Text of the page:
The replicator equation used in evolutionary game theory (EGT) assumes that strategies reproduce in direct proportion to their payoffs; this is akin to the use of fitness-proportionate selection in an evolutionary algorithm (EA). In this paper, we investigate how various other selection methods comonly used in EAs can affect the discrete-time dynamics of EGT. In particular, we show that the existence of evolutionary stable strategies (ESS) is sensitive to the selection method used. Rather than maintain the dynamics and equilibria of EGT, the selection methods we test impose a fixed-point dynamic virtually unrelated to the payoffs of the game matrix, give limit cycles, or induce chaos. These results are significant to the field of evolutionary computation because EGT can be understood as a coevolutionary algorithm operating under ideal conditions: an infinite population, noiseless payoffs, and complete knowledge of the phenotype space. Thus, certain selection methods, which may operate effectively in simple evolution, are pathological in an ideal-world coevolutionary algorithm, and therefore dubious under real-world conditions.
Genetic programming is a computer learning method that imitates nature's selection process to lead a population of computer programs towards improving levels of performance.
Tron is a dynamic game, difficult for computers to learn. Playing against itself a computer might believe that is doing a good job when it is not, because it lacks a parameter (ie, a really good player) to compare.
In this experiment, we have put a genetic learning algorithm online. A "background" GA generates players by having the computer play itself. A "foreground" GA leads the evolutionary process, evaluating players by their performance against real people.
Following Tesauro's work on TD-Gammon, we used simple hill-climbing in a 4000 parameter feed-forward network to develop a competitive backgammon evolution function. No back-propagation, reinforcement or temporal difference learning methods were employed. Instead we start with an initial champion of all zero weights and proceed simply by playing the current champion network against a slightly mutated challenger and changing weights when the challenger wins. The success of so simple a learning method indicates backgammon deserves further study as to why hard learning is so successful in this domain.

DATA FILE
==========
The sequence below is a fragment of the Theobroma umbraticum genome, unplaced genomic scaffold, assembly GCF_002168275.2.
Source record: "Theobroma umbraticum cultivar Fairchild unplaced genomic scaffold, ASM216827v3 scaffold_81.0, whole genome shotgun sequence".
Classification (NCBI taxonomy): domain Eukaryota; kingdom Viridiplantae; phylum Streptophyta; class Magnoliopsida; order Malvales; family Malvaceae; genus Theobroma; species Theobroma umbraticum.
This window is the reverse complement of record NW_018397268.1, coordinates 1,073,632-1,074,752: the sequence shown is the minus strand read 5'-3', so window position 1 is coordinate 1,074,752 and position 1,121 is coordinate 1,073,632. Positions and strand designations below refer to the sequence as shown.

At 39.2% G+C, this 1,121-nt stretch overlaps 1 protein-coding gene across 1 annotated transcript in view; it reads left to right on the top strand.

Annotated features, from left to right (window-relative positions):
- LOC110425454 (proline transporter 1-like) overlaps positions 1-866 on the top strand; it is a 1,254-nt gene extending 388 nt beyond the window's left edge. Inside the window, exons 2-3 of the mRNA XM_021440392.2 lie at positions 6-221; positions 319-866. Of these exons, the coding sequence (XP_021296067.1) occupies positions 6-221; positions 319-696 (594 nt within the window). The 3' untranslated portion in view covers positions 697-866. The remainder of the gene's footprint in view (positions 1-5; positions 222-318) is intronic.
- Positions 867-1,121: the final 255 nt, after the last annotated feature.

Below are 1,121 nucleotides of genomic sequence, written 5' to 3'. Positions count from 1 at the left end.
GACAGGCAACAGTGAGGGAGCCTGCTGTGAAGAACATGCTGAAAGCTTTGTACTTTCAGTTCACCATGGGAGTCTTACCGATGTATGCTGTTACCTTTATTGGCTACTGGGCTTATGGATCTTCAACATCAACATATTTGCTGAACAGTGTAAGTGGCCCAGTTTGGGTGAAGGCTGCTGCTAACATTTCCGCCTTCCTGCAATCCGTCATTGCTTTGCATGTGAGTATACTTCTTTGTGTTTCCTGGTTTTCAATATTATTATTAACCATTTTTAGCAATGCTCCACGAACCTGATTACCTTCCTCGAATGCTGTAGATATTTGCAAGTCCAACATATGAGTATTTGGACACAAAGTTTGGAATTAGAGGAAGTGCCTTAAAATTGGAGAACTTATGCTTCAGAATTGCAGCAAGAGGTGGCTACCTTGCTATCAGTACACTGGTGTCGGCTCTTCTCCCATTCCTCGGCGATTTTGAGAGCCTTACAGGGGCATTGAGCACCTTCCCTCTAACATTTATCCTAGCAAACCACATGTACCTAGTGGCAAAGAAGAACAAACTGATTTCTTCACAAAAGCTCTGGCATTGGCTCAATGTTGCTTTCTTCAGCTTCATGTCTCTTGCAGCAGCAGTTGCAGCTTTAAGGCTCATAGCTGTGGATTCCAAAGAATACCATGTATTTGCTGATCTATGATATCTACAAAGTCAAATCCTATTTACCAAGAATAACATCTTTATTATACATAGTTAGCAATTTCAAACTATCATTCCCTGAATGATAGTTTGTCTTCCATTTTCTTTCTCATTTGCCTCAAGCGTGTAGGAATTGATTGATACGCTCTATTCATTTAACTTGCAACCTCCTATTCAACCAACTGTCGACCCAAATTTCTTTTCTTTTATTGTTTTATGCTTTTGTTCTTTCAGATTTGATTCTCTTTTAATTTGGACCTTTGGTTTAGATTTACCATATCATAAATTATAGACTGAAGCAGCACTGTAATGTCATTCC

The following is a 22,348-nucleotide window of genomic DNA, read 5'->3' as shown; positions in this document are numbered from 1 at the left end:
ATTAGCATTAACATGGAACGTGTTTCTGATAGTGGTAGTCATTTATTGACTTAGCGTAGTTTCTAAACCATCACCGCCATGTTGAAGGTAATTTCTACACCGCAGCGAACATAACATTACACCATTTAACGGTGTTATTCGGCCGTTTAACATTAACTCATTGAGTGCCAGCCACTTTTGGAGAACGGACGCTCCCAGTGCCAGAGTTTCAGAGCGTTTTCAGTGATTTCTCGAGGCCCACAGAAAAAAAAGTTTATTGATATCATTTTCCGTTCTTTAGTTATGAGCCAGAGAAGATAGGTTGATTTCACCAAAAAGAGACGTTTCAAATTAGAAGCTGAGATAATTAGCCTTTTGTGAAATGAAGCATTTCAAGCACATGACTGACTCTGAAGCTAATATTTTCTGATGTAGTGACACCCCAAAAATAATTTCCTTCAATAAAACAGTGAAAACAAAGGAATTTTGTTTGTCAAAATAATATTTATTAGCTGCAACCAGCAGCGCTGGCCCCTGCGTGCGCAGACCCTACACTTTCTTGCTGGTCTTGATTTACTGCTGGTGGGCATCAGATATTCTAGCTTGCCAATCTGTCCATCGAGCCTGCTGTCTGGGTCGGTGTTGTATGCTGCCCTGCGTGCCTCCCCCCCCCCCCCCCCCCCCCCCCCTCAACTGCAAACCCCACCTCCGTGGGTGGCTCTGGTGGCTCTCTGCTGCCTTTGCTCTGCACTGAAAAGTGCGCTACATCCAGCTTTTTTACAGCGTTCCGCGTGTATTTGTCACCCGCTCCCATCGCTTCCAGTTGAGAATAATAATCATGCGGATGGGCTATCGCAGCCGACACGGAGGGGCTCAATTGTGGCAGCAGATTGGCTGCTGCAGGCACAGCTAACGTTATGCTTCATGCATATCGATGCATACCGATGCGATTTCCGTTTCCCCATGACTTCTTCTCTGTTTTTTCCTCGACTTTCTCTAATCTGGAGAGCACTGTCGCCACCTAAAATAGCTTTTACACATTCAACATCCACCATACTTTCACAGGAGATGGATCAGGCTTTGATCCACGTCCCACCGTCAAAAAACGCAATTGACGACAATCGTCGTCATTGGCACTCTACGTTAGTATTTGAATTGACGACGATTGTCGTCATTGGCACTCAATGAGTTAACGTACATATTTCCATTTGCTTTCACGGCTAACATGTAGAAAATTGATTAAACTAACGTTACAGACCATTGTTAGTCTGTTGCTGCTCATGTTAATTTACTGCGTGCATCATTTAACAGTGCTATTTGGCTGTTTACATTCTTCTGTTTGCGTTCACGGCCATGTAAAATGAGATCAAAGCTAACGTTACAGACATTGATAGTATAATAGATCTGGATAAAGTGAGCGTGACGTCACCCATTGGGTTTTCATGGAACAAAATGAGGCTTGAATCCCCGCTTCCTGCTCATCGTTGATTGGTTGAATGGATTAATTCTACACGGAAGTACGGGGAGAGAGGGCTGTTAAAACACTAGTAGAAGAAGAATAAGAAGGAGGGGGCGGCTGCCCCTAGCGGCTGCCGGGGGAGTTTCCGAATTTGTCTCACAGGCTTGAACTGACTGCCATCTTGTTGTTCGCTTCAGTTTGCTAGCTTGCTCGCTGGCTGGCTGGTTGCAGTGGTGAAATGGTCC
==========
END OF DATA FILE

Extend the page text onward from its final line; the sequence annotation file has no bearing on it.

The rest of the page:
|In the Golem project (Genetically Organized Lifelike Electro Mechanics) we conducted a set of experiments in which simple electro-mechanical systems evolved from scratch to yield physical locomoting machines. Like biological lifeforms whose structure and function exploit the behaviors afforded by their own chemical and mechanical medium, our evolved creatures take advantage of the nature of their own medium - thermoplastic, motors, and artificial neurons. We thus achieve autonomy of design and construction using evolution in a limited universe physical simulation, coupled to off-the-shelf rapid manufacturing technology. This is the first time robots have been robotically designed and robotically fabricated.||
One of the central difficulties of coevolutionary methods arises from "intransitive superiority" - in a two-player game, for example, the fact that A beats B, and B beats C, does not exclude the possibility that C beats A. Such cyclic superiority in a coevolutionary substrate is hypothesized to cause cycles in the dynamics of the population such that it "chases its own tail" - traveling through some part of strategy space more than once despite apparent improvement with each step. It is often difficult to know whether an application domain contains such difficulties and to verify this hypothesis in the failure of a given coevolutionary set-up. In this work we elucidate some of the issues and concepts in an abstract domain where the dynamics of coevolution can be studied simply and directly.
We define three simple "number games" that illustrate intransitive superiority and resultant oscillatory dynamics, as well as some other relevant concepts. These include the distinction between a player"s perceived performance and performance with respect to an external metric, and the significance of strategies with a multi-dimensional nature. These features alone can also cause oscillatory behavior and coevolutionary failure.